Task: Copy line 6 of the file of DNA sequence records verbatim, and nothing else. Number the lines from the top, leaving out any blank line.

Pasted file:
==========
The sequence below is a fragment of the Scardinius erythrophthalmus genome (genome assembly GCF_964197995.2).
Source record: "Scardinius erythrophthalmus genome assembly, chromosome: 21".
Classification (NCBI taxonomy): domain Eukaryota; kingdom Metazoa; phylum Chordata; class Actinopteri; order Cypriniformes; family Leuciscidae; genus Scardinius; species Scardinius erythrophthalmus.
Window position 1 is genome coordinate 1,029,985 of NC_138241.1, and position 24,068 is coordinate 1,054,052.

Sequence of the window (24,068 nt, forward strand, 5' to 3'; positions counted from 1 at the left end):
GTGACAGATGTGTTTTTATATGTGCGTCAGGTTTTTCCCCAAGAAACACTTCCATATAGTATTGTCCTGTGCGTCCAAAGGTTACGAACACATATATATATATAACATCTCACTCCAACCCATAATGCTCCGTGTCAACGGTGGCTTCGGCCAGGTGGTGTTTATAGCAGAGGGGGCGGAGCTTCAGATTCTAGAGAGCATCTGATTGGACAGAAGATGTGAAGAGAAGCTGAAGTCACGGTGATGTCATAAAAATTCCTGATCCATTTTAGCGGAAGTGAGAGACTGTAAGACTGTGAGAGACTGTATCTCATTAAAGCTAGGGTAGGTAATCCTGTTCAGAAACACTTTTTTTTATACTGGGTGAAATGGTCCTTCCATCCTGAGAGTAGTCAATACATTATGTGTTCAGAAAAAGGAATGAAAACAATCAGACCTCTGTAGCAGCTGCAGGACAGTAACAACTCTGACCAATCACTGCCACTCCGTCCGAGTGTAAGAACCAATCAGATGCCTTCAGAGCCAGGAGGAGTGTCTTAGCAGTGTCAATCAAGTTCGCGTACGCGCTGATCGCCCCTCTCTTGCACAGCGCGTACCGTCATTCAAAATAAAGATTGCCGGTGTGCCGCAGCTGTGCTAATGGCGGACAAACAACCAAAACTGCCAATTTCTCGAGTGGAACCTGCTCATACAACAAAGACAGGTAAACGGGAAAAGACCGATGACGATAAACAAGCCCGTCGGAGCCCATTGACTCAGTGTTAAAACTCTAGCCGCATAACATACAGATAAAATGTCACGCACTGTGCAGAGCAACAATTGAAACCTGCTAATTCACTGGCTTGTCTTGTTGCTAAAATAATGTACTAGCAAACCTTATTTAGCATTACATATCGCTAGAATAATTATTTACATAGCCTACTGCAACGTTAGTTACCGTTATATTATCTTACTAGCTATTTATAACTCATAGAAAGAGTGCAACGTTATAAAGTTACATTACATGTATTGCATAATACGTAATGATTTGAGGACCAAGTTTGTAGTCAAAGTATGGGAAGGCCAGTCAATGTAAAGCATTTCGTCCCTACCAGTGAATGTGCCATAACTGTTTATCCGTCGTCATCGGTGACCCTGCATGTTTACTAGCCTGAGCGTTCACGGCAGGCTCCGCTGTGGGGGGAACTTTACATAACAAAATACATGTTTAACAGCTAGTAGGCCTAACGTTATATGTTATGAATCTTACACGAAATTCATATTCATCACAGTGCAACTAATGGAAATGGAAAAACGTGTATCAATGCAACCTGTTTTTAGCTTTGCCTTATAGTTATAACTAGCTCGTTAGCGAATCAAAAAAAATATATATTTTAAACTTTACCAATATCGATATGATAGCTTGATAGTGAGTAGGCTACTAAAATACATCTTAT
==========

GTGACAGATGTGTTTTTATATGTGCGTCAGGTTTTTCCCCAAGAAACACTTCCATATAGTATTGTCCTGTGCGTCCAAAGGTTACGAACACATATATATATATAACATCTCACTCCAACCCATAATGCTCCGTGTCAACGGTGGCTTCGGCCAGGTGGTGTTTATAGCAGAGGGGGCGGAGCTTCAGATTCTAGAGAGCATCTGATTGGACAGAAGATGTGAAGAGAAGCTGAAGTCACGGTGATGTCATAAAAATTCCTGATCCATTTTAGCGGAAGTGAGAGACTGTAAGACTGTGAGAGACTGTATCTCATTAAAGCTAGGGTAGGTAATCCTGTTCAGAAACACTTTTTTTTATACTGGGTGAAATGGTCCTTCCATCCTGAGAGTAGTCAATACATTATGTGTTCAGAAAAAGGAATGAAAACAATCAGACCTCTGTAGCAGCTGCAGGACAGTAACAACTCTGACCAATCACTGCCACTCCGTCCGAGTGTAAGAACCAATCAGATGCCTTCAGAGCCAGGAGGAGTGTCTTAGCAGTGTCAATCAAGTTCGCGTACGCGCTGATCGCCCCTCTCTTGCACAGCGCGTACCGTCATTCAAAATAAAGATTGCCGGTGTGCCGCAGCTGTGCTAATGGCGGACAAACAACCAAAACTGCCAATTTCTCGAGTGGAACCTGCTCATACAACAAAGACAGGTAAACGGGAAAAGACCGATGACGATAAACAAGCCCGTCGGAGCCCATTGACTCAGTGTTAAAACTCTAGCCGCATAACATACAGATAAAATGTCACGCACTGTGCAGAGCAACAATTGAAACCTGCTAATTCACTGGCTTGTCTTGTTGCTAAAATAATGTACTAGCAAACCTTATTTAGCATTACATATCGCTAGAATAATTATTTACATAGCCTACTGCAACGTTAGTTACCGTTATATTATCTTACTAGCTATTTATAACTCATAGAAAGAGTGCAACGTTATAAAGTTACATTACATGTATTGCATAATACGTAATGATTTGAGGACCAAGTTTGTAGTCAAAGTATGGGAAGGCCAGTCAATGTAAAGCATTTCGTCCCTACCAGTGAATGTGCCATAACTGTTTATCCGTCGTCATCGGTGACCCTGCATGTTTACTAGCCTGAGCGTTCACGGCAGGCTCCGCTGTGGGGGGAACTTTACATAACAAAATACATGTTTAACAGCTAGTAGGCCTAACGTTATATGTTATGAATCTTACACGAAATTCATATTCATCACAGTGCAACTAATGGAAATGGAAAAACGTGTATCAATGCAACCTGTTTTTAGCTTTGCCTTATAGTTATAACTAGCTCGTTAGCGAATCAAAAAAAATATATATTTTAAACTTTACCAATATCGATATGATAGCTTGATAGTGAGTAGGCTACTAAAATACATCTTAT